The Falling

Review by David Jenkins @daveyjenkins

Directed by

Carol Morley

Starring

Florence Pugh Maisie Williams Maxine Peake

Anticipation.

Massive things expected from Carol Morley after her knockout Dreams of a Life.

Enjoyment.

Oh dear. There’s ambition here, but it may well have been misplaced.

In Retrospect.

This one will divide opinion.

Carol Morley follows up the mesmerising Dreams of a Life with a tedious period drama set in an all-girls school.

Every appendage on our body was crossed, and then wherever possible, the crossed appendages were crossed with one another, then we hung black cats above the door and tossed horseshoes under ladders, all in the hope that director Carol Morley’s follow-up to her meditative doc hit Dreams of a Life would be a thing of shimmering greatness.

Alas, this time it wasn’t to be, as the director has delivered a very woolly, precious and nonsensical drama which flits and flails to its own off-tempo beat without a care in the world. In fact, a feeling of looseness, of casual naturalism is strained to the point where it looks as if the film is about to burst a blood vessel. It’s hard to talk about, not because it’s scattered with spoiler landmines or devious twists, more that not much happens for a painfully long stretch of time.

Perhaps in a pointed manoeuvre to bypass convention, Morley remains illusive as to who the film is actually about. Our best guess is Masie Williams’ Lydia, a spiky yet needy pupil at a semi-rural girls’ school whose story plays out some time during the 1960s. Her mother (Maxine Peake) appears as a cabaret pastiche of a frazzled destitute housewife with a dented beehive hairdo and omnipresent fag to emphasise background nerviness.

She refuses to leave the house, suffering quietly and clearly awaiting some kind of powder-keg showdown with her gobby daughter. Lucky for Lydia she has Abbie (Florence Pugh) to hang around with, a walking moral panic who’s gained an appetite for sex, getting it whenever and wherever she can, even from Lydia’s up-for-it older brother, Kenneth (Joe Cole). And then, people start fainting.

For much of the film, we are sold a succession of reasons as to why this “outbreak” is never given due attention by the faculty, by parents and by the students themselves. Like something out of an ill-conceived ’80s John Hughes high-school comedy, Monica Dolan’s chainsmoking head teacher Miss Alvaro remains knowingly unsympathetic towards the plight of her young charges, possibly highlighting a laboured point about a generational chasm between carefree teendom and the comic frigidity of middle age.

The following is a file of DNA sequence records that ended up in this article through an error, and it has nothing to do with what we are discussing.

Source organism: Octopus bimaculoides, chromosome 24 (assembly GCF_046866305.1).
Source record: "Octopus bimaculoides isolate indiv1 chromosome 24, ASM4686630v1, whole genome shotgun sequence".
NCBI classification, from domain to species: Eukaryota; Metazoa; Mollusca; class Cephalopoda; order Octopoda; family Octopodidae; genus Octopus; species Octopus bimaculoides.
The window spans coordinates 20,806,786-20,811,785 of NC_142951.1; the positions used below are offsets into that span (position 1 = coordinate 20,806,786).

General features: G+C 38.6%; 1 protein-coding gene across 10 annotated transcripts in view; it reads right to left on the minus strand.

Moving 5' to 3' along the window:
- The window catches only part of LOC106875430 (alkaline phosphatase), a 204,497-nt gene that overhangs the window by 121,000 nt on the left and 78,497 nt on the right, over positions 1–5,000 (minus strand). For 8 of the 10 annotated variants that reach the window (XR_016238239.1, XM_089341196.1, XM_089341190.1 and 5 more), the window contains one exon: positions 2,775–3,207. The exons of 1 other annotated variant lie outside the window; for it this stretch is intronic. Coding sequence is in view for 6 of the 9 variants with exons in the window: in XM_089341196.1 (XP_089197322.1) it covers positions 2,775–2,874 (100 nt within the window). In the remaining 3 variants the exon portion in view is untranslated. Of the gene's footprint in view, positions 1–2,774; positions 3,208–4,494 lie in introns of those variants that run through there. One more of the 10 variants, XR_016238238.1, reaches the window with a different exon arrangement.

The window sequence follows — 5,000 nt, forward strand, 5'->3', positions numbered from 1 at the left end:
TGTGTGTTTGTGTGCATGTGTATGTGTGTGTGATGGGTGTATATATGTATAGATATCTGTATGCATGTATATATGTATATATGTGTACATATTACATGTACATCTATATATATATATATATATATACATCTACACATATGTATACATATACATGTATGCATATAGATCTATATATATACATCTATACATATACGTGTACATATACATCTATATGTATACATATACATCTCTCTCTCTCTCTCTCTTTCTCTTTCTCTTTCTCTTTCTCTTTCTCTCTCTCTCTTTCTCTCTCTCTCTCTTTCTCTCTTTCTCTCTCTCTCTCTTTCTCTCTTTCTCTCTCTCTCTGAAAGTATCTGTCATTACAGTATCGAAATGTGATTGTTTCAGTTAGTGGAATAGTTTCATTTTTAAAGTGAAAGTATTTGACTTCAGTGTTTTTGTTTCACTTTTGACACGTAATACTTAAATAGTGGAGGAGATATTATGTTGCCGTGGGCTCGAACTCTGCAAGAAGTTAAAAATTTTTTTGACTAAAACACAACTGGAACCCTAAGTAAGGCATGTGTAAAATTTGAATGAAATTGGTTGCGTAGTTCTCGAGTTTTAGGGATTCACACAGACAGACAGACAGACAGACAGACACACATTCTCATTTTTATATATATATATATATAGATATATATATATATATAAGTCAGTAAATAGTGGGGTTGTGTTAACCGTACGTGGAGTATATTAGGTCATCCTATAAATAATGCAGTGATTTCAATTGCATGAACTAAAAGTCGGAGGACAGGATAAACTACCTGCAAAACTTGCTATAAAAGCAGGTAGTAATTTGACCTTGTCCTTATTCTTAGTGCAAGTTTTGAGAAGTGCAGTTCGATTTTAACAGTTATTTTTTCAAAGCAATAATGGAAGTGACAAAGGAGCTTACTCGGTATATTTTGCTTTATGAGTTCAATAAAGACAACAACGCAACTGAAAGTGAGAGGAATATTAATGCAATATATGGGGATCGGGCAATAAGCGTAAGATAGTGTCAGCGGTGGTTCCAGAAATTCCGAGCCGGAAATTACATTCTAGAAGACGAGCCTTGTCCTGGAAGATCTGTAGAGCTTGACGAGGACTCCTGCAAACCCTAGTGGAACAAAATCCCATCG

Relationships are proposed and then discarded, members of the supporting cast dangled in front of the camera as somehow vital to the events we’re seeing, only for them to be swiftly sidelined and the focus trained elsewhere.

The problem is that you feel that the performers aren’t quite sure of the film in which they’re starring, that they’re not complicit with Morley’s loftier, more experimental vision. The Falling mistakes obfuscation for mystery and coiled outrage for dread, so that when the next random thing happens, it comes across as The Next Random Thing, and not an impactful, logical (within its own world) progression of all that’s come before. In all, an infuriating, wispy disappointment from one of Britain’s brightest.

Published 24 Apr 2015

Tags: Carol Morley Florence Pugh Maisie Williams

Anticipation.

Massive things expected from Carol Morley after her knockout Dreams of a Life.

Enjoyment.

Oh dear. There’s ambition here, but it may well have been misplaced.

In Retrospect.

This one will divide opinion.

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